Drives: When Rebels Get Grounded
In the slow lane to middle age, safety and comfort take precedence. That's why the Porsche Cayenne S seems like the perfect ride for reformed rebels. Even in Los Angeles, home of the great American car chase, I was able to tool around without so much as spilling a drop of my green tea smoothie. That nifty trick is courtesy of the Cayenne's new optional chassis control system, which continually adjusts the front and rear stabilizer bars as the car's sensors recognize and adapt to driving conditions and the terrain. Corner on a harrowing road in Laurel Canyon, and both stabilizer bars will stiffen for smooth passage.
Porsche plunked a new direct fuel injection engine into the 2008 Cayenne S, which gives it 45 more horses than its predecessor. Still, the five-seat SUV is a far cry from Porsche lovers' boyish fantasies of tearing up the curves on Mulholland Drive as James Dean did before setting out on an ill-fated drive to Salinas in his 550 Spyder. But Jimmy ain't coming back, the five-and-dime is a Super Wal-Mart, and eventually rebels become parents with causes--their kids. In the Cayenne S, former speed demons can buckle up the tots secure in the knowledge that the projector beam headlamps swivel to better illuminate turns and the seat belts automatically tighten if you take an off-ramp a little too fast.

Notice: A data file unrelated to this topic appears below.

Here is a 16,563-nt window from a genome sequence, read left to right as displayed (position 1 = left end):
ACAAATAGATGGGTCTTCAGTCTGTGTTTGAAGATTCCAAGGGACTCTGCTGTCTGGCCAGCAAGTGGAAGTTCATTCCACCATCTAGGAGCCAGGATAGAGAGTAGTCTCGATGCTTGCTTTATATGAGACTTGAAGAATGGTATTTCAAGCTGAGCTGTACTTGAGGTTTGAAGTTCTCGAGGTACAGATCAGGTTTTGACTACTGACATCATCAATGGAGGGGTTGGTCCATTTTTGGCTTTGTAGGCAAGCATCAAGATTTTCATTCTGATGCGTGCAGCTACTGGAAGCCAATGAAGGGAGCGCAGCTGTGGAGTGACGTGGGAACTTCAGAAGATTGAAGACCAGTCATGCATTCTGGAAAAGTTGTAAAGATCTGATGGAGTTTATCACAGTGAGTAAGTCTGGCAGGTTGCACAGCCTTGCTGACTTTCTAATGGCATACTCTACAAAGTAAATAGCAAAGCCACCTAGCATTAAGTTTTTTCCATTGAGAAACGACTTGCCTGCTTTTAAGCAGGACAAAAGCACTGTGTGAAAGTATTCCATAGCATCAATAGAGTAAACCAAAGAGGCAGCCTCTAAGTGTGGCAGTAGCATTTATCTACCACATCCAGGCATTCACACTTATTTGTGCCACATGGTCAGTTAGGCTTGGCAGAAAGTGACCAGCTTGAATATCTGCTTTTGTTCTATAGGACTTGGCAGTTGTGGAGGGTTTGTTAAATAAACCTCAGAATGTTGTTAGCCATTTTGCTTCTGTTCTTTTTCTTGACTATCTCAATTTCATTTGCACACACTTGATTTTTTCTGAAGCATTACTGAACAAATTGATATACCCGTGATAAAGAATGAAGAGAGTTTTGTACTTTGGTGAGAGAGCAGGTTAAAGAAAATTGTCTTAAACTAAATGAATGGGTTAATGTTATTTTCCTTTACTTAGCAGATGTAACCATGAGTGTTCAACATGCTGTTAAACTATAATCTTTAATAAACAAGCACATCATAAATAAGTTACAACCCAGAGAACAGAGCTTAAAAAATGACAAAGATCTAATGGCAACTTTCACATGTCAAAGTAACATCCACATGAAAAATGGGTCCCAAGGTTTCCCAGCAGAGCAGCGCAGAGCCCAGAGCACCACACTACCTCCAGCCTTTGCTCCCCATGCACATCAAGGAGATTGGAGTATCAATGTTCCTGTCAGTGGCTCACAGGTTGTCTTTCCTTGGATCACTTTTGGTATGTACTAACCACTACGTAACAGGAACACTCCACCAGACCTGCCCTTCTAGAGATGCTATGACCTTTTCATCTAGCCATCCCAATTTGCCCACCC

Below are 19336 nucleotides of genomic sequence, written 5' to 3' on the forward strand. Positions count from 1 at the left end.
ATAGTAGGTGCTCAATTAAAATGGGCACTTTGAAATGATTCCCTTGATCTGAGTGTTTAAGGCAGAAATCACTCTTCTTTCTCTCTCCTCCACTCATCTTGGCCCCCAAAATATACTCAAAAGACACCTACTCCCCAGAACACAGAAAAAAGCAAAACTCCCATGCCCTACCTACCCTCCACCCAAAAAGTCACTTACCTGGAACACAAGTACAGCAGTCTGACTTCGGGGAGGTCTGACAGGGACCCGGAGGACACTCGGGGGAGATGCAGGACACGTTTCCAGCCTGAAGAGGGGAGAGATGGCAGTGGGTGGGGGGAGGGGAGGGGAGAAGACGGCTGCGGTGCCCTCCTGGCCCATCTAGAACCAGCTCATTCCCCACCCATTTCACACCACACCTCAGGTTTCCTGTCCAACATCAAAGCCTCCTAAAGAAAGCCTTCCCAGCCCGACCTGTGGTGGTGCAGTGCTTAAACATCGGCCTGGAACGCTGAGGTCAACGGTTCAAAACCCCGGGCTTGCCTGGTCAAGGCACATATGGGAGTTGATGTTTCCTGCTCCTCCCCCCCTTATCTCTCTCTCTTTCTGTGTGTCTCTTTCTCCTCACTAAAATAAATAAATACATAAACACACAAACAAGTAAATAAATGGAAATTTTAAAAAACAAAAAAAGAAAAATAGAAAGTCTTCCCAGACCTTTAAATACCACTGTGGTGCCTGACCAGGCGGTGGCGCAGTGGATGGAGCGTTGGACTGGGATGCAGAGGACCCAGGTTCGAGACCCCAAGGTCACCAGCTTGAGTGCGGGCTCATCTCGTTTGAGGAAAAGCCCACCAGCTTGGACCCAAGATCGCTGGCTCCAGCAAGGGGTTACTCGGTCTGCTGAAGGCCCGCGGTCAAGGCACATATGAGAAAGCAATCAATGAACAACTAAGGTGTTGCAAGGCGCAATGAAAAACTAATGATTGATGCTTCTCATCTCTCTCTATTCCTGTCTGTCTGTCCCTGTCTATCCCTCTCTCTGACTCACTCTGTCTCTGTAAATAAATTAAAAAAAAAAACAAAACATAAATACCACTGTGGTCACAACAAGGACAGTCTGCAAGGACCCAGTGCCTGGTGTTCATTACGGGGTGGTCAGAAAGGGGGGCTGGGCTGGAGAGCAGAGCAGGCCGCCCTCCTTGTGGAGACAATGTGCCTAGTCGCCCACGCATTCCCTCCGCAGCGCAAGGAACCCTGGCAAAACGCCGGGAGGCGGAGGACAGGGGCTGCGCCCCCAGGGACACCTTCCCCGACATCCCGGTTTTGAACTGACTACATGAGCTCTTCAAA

Porsche Cayenne S
$57,200, $69,050 as tested
4.8-liter 385-hp V8 engine; six-speed Tiptronic S transmission; 369 pound-feet of torque; 13/19 mpg
The monitoring system alerts you when tire pressure is low. The navigational system gauges your remaining fuel and estimates your time of arrival--even if traffic on the 405 renders it moot.
The $3,510 chassis control option requires an additional $2,990 air suspension package, so it's really $6,500. The gas mileage leaves a lot to be desired.
"The Cayenne stays surprisingly level during aggressive maneuvering," says Mark Halvorsen, staff editor at Truckin' magazine. "It's more fun to drive than the typical wallowy SUV and has a freshened look that livens up its utilitarian shape."
PRINT THIS ARTICLE